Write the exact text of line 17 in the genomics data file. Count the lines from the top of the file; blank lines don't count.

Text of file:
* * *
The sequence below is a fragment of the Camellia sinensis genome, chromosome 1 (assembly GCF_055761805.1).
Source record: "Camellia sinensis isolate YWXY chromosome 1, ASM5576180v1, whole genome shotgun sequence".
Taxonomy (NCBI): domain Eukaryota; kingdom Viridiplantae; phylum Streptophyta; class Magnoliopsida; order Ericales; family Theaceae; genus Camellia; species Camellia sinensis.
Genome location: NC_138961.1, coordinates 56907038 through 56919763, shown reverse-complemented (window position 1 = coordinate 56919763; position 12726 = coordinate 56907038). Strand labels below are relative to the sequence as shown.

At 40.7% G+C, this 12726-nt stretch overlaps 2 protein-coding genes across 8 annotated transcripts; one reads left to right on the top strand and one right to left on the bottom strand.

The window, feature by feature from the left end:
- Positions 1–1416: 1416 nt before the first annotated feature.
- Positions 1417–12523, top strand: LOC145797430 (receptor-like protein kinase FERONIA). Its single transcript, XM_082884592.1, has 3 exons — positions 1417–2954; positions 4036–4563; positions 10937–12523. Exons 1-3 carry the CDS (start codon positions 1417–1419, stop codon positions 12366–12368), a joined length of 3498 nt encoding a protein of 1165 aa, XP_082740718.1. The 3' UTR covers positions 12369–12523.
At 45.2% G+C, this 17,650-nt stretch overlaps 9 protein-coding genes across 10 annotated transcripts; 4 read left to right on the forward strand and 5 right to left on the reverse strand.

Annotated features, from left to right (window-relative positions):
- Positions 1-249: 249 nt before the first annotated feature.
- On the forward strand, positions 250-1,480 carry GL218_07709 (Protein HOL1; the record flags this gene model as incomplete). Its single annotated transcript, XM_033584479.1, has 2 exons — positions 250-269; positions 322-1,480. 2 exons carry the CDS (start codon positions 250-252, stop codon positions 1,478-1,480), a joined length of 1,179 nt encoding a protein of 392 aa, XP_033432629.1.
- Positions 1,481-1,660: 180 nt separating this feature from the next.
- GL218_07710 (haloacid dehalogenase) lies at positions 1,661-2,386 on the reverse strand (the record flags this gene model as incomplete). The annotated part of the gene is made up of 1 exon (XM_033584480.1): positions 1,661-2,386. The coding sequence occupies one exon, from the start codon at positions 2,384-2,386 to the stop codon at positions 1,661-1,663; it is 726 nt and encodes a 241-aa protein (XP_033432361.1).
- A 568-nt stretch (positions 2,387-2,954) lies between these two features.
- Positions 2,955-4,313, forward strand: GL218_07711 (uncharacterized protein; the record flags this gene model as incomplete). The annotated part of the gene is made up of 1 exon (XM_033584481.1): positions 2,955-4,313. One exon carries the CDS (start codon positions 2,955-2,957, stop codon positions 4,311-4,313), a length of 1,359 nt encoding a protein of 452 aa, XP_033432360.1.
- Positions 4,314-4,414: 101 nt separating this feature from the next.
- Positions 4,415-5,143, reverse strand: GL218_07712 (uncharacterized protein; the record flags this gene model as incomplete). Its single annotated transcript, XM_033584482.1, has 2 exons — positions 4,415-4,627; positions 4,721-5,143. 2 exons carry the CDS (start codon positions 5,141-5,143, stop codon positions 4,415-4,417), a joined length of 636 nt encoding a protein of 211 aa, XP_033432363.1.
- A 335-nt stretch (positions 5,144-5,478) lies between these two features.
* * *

- Positions 4,314-4,414: 101 nt separating this feature from the next.